Antidepressant Use, Depression, and New Onset Diabetes among Elderly Medicare Beneficiaries
Department of Psychiatry; Department of Medicine, Division of Preventive and Behavioral Medicine
Antidepressive Agents; Depression; Diabetes Mellitus, Type 2; Medicare
Community Health and Preventive Medicine | Digestive System Diseases | Endocrine System Diseases | Endocrinology, Diabetes, and Metabolism | Geriatrics | Mental and Social Health | Preventative Medicine | Psychiatry | Psychiatry and Psychology
OBJECTIVE: To examine the association between antidepressant use, diagnosed depression, and new onset diabetes among elderly Medicare beneficiaries.
MATERIALS AND METHODS: Longitudinal data from merged survey and claims from the nationally representative Medicare Current Beneficiary Survey(MCBS) from 1999-2005 were used. Diabetes incidence was extracted from claims and survey data over a 3-year period. Depression and antidepressant use data were obtained over time. Multivariable logistic regressions were used to examine association between antidepressant use, depression, and new onset diabetes, adjusted for demographic, socioeconomic, and lifestyle risk factors. Analyses accounted for complex design of MCBS.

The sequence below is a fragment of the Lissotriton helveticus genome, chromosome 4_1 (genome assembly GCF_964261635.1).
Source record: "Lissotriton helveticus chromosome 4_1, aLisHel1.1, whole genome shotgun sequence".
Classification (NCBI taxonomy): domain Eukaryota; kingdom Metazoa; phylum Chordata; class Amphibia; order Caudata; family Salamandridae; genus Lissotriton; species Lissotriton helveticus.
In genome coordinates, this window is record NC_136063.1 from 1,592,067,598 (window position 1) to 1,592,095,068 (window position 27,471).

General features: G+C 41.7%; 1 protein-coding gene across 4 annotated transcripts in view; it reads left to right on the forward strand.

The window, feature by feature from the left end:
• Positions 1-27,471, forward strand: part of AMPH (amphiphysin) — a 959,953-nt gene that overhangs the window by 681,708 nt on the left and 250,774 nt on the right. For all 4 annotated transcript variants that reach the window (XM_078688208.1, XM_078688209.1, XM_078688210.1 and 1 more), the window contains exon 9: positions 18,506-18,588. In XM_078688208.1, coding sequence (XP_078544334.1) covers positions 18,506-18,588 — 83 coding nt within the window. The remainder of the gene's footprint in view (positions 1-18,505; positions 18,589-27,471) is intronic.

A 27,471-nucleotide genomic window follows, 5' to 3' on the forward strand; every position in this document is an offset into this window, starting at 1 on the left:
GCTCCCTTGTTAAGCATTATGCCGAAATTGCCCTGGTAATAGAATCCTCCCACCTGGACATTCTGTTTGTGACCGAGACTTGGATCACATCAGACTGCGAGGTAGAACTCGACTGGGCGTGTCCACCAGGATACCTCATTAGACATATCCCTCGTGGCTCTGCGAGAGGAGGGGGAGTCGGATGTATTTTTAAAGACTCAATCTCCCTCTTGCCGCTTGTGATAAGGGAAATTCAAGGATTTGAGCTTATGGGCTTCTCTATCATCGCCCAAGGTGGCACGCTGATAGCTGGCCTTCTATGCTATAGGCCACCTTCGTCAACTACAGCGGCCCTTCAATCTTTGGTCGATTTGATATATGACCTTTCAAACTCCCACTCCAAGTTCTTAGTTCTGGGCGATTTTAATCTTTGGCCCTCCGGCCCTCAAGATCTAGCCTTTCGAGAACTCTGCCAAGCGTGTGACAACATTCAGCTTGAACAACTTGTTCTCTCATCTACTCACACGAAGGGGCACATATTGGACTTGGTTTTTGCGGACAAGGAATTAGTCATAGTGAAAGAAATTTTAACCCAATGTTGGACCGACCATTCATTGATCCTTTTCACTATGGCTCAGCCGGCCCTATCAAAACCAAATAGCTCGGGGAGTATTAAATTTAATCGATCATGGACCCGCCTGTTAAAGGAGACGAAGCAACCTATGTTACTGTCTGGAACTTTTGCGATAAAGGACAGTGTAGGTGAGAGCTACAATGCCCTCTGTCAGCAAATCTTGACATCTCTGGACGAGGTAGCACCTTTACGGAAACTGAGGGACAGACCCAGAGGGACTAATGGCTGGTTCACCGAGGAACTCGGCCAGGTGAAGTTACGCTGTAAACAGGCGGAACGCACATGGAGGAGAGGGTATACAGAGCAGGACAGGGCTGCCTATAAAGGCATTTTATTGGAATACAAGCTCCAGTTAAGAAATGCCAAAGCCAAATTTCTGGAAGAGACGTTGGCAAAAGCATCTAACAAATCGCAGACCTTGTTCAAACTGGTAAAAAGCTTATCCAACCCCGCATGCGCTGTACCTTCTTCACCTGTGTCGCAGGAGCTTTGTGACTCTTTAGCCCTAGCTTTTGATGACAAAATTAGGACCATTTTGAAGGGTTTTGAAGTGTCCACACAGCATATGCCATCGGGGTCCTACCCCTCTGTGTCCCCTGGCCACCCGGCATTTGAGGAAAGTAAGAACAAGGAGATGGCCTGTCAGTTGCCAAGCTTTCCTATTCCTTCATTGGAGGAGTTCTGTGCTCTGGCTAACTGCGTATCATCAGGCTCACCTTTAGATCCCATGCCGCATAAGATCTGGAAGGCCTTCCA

RESULTS: Incident diabetes rate was 4.8% for those "without depression and without antidepressants" and 9.5% for those with any antidepressant use in all 3-years and diagnosed depression. Compared to Medicare beneficiaries who did not report any antidepressant use, beneficiaries reporting antidepressant use in all 3-years were 50% more likely to have new onset diabetes. However, when diagnosed depression was entered in the model, we did not observe a statistically significant association between long-term antidepressant use and new onset diabetes. Medicare beneficiaries with any depression were twice as likely as those without depression to develop diabetes(AOR = 2.04, [1.51, 2.75).
CONCLUSION: Depression could independently increase risk of developing diabetes, while there is no evidence of association between antidepressants and new onset diabetes. If replicated, these results have significant clinical implications.
THE SIGNIFICANT FINDING OF THE STUDY: We found increased diabetes risk among Medicare beneficiaries with depression.
THIS STUDY ADDS: Long-term use of antidepressants in the absence of depression increases risk of diabetes.